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Tech companies at all stages of growth need a solid public relations strategy, but PR for startups is arguably the most complicated. It’s not just because startups don’t have the escalating buzz of a scale-up, or the established resources of an enterprise.

It’s also because many startups, particularly in their value-creation phases, have a lot to prove, including to the press. Put yourself in a reporter’s shoes. A startup pitches you a product launch or funding announcement, but you can tell the startup is still hunting product-market fit. You’d understandably have some reservations.

But no matter how long finding that product-market fit takes, you’ll eventually need publicity to reach new audiences and spark growth. And there’s good news. When you’re ready to talk PR for startups, there are really only two choices: invest in a PR agency or hire someone in-house. Picking the right one comes down to two questions:

  • How much will in-house PR (staff, tools, software) cost you versus an agency?
  • How much time do you have to invest in an agency relationship?

Let’s break these down into more specific detail.

In-house PR for Startups: Pros, Cons, and Costs  

There’s tremendous potential in building your own PR operation. You’d develop a team with a deep understanding of your product and market. And because everything is internal, you could move quickly on publicity opportunities, and build personal relationships with reporters. Two great things for getting press.

But there’s a downside. The time and money needed make this an unrealistic option for many startups. Just like a modern sales team needs software like a CRM, PR comes with its own list of tools required for success. At the minimum, you’d need a:

  • PR professional who knows your industry in great detail.
  • Media database (such as Cision) for your PR pro to find outlets and reporters.
  • Media monitoring tool for your PR pro to track press mentions.

That’s a lot of time and money to spend up front. Also, tactical-level PR hires usually don’t bring experience in your specific industry. John may be a whiz at media relations, but what if he last worked in healthcare tech and you’re cloud security? He can offer no knowledge of your market, customers, or competitors. He’d have to learn it.

And like any high-quality tech tools, the media database and monitoring software John would need come at a price. (Google is not a substitute for either, especially for tracking mentions in small but mighty trade publications.) Now add those costs to the salary and benefits package to understand the total expense of an internal hire.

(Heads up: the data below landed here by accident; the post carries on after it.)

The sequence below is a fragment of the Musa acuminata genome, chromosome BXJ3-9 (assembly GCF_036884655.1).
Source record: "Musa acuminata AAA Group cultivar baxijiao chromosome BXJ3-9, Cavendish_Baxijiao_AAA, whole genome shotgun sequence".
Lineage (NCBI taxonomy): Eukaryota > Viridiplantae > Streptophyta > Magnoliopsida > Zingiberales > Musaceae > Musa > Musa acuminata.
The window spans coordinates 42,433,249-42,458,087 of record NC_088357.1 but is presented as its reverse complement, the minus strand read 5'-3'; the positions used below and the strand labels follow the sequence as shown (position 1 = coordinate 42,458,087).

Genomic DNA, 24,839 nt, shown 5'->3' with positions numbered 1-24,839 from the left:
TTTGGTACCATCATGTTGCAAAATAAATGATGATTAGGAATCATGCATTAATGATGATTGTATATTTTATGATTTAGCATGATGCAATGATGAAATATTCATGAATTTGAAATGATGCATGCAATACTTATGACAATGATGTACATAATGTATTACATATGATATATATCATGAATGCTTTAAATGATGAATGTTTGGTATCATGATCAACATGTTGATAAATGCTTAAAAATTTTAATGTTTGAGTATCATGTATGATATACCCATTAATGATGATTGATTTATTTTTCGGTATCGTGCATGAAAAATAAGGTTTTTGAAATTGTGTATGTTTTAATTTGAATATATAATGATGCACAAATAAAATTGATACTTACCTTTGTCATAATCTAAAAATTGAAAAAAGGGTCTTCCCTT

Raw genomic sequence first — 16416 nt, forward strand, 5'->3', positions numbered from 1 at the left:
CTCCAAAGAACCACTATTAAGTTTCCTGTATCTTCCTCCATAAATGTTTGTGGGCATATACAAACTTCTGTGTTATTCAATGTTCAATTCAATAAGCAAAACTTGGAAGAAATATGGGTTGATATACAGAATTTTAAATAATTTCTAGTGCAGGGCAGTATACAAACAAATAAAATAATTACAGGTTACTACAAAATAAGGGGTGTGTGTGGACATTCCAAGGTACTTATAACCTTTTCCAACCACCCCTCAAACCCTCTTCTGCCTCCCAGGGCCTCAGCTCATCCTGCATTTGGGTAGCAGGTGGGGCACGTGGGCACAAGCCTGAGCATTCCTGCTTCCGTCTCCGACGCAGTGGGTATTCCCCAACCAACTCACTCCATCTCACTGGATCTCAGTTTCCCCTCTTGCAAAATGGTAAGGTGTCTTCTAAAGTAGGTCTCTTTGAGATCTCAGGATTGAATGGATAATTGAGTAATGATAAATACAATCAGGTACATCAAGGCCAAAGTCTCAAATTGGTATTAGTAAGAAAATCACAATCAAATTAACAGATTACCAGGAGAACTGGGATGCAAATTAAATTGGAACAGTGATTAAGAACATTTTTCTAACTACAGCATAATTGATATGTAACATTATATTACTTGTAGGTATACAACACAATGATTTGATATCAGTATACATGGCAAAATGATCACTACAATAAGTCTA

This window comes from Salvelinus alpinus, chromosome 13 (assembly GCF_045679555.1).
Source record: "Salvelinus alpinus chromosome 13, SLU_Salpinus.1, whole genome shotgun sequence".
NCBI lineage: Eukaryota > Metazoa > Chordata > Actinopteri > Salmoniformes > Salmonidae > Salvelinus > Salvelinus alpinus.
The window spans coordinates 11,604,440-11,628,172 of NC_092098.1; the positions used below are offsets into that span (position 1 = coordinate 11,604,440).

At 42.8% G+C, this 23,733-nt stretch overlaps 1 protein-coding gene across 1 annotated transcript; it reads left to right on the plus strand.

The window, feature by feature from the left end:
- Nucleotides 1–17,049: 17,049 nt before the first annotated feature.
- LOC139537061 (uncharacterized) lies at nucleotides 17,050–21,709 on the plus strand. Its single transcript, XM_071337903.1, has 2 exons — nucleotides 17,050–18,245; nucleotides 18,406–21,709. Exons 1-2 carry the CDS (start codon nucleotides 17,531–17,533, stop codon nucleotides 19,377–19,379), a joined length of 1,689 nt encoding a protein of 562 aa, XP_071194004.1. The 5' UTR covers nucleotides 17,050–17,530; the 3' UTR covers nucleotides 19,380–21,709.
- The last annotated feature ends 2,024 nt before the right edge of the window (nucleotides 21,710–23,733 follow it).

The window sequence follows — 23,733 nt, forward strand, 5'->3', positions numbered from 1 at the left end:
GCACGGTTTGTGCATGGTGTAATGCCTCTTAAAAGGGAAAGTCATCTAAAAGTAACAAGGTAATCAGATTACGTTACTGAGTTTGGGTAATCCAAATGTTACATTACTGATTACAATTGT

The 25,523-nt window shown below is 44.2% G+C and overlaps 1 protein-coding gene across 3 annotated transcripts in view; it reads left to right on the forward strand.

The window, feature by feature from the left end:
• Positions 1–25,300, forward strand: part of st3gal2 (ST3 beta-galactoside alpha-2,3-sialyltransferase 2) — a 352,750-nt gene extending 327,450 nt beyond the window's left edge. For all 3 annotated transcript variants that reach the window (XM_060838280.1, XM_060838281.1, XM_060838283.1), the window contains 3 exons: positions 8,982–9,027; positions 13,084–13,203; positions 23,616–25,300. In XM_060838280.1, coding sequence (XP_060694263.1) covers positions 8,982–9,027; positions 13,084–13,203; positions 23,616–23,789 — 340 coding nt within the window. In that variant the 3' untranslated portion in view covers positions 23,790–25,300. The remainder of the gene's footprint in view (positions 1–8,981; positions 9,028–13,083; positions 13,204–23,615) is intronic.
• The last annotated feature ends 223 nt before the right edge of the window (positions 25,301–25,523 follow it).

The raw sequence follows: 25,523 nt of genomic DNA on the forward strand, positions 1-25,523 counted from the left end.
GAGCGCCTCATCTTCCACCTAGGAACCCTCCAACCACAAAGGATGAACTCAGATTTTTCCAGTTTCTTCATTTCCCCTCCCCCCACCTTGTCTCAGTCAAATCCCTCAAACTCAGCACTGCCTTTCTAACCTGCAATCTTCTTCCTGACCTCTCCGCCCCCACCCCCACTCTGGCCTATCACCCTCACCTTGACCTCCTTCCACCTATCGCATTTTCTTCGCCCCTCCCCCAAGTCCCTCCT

Partnering With an Agency: Pros, Cons, and Costs

An agency specialized in PR for startups combines the value of tactical publication relations expertise and industry experience. That delivers lots of potential value:

  • Strategic counsel on things like messaging and marketing investments, based on working with other clients facing similar challenges.
  • A sharpened competitive edge through years of related experience, competitive research, and ongoing real-time industry monitoring.
  • Network expansion from playing in the agency’s sandbox, which is full of potential customers, partners, talent, and vendors.

The catch? A few things, starting with cost. Agency pricing varies greatly depending on the level of service, size of the agency, and location. Looking at PR companies for startups on the coasts? You can bet that most won’t even to begin to work with you for less than $10,000 per month. True, many single-person “agencies” fall well under that. But if you go that route, carefully consider that one-person agency’s bandwidth. You may get more one-on-one attention, but the level of service will be significantly affected by how many clients are on their roster.

Another thing to consider, especially when you’re a tech startup: Many agencies don’t understand the nuances of how to do PR for a startup versus a scale-up or enterprise. Finding true startup PR firms who can help you earn media coverage is difficult. B2B SaaS companies have a particularly tough time.

More on PR for Tech Startups: How Much Time Can You Invest?

Investing in an agency is like any other partnership. The time you put into the relationship is what you will get out of it. However, onboarding with an agency is very important and requires time upfront in addition to throughout the relationship. Kickoff meetings, story-mining sessions (where agencies uncover the unique angles of your company or product), and product demos are all things that need to be done early in the agency relationship.

After that initial heavy lifting is done, don’t expect a set-it-and-forget-it relationship. An agency works most effectively for you when treated as an extension of your business, not as a standalone vendor. So keep your agency informed on business direction, messaging shifts, perspective on industry news, and customer wins. Relaying that information on weekly calls is probably the most effective to set up success.

 


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These articles have been curated by our friends at BLASTmedia, a national PR agency focusing on media relations for B2B technology companies.